A royal visit

On 19 February Albert II, King of the Belgians, visited CERN. He took a very active interest during his tour of the tunnel and the CMS cavern, in particular the pixel detector, which was made in Belgium.

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Albert II, King of the Belgians receiving a souvenir from Sergio Bertolucci, Director for Research and Scientific Computing, and Steve Myers, Director for Accelerators and Technology.

In the CMS cavern, the King listens to an explanation by Walter Van Doninck from the Vrije Universiteit Brussels and the CMS collaboration. On the right, Paul Magnette, the Belgian Minister for Climate and Energy.

Arriving at Point 5, the King and his delegation, including the Minister for Climate and Energy, Paul Magnette, were greeted by Sergio Bertolucci, Director for Research and Scientific Computing, representing the Director-General, who gave a short introduction to CERN and highlighted Belgium’s involvement in particle physics and at CERN.

"Congratulations on a remarkable introduction," his Majesty King Albert II said afterwards to Bertolucci. "We are very proud of our countrymen who have collaborated in the study and advancement of science and technology in this very special field."

Belgium was one of the founding members of CERN and has played an important role in CERN’s development. The Director-General from 1976 to 1980, Leon Van Hove, was Belgian. Rober Calilliau, a Belgian computer scientist helped develop the World Wide Web together with Tim Berners-Lee here at CERN. Other notable Belgian physicists include Robert Brout and Francois Englert, who helped formulate a theory for how particles acquire their mass in parallel with Peter Higgs.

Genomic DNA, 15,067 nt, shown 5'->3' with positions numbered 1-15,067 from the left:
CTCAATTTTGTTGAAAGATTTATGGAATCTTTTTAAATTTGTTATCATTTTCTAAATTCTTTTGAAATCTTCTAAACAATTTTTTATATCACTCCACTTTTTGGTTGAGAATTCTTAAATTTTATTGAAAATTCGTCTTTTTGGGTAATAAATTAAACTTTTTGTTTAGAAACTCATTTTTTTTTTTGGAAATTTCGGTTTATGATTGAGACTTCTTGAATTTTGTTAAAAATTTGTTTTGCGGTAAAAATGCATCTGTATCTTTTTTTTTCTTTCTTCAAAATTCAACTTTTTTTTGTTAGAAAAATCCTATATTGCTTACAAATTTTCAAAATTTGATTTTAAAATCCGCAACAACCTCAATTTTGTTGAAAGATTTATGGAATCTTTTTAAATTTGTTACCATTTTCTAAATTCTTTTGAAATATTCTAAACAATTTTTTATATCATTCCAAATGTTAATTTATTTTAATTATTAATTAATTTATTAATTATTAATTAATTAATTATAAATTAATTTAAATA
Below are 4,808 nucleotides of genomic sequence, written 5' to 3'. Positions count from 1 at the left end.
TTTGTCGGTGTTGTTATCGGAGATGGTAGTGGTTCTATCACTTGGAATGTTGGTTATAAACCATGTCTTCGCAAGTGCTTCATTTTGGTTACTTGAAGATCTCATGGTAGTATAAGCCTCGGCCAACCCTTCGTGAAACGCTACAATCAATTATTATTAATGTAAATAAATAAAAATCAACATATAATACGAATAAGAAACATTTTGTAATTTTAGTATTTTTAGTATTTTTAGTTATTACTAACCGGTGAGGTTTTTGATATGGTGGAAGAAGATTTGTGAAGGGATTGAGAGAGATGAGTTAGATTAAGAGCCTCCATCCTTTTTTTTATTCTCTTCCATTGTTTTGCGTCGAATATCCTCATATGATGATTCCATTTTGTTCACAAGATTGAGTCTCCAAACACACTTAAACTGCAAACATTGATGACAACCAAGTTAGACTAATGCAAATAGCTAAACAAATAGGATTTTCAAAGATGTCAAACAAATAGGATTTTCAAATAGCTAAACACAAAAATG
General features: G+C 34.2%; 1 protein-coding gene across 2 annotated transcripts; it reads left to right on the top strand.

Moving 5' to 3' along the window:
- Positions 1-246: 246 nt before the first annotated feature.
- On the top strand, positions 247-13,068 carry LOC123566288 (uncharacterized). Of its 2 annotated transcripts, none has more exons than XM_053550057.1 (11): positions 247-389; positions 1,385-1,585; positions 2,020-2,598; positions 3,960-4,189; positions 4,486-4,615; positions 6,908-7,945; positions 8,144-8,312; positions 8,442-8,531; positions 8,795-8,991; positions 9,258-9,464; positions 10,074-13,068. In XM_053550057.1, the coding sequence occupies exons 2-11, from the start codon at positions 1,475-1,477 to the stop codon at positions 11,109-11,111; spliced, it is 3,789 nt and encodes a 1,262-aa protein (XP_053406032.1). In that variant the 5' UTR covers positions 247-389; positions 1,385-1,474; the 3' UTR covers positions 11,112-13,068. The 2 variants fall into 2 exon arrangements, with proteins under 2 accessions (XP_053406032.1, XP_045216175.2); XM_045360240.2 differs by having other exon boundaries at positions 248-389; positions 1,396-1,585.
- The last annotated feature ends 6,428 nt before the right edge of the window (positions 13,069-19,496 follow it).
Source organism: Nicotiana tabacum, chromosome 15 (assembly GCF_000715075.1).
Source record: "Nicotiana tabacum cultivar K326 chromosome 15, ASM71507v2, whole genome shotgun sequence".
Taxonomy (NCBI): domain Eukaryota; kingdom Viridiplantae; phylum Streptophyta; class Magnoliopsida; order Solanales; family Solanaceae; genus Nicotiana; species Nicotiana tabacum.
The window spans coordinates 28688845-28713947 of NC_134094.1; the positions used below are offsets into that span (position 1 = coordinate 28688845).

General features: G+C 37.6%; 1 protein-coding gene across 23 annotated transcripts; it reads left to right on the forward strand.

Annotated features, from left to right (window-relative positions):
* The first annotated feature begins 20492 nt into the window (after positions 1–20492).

The King also took a tour of the tunnel near Point 5, where he was given an explanation of how the LHC works by Lyn Evans and Karel Cornelis. Throughout the tour the King was very animated and asked many questions. The delegation then headed into the CMS cavern guided by Jim Virdee, Walter Van Doninck and Denis Favart, where the King took a particular interest in CMS’s pixel detector, also made in Belgium.

Belgium is very involved in both the CMS experiment and ISOLDE. There are six Belgian universities in the CMS collaboration and in total 120 Belgian staff and 104 users working at CERN. After the tour underground the King came back to the surface to sign the VIP guest book. There was also a small reception held at Point 5 where the King and his delegation had a chance to talk to some of the Belgians working here at CERN.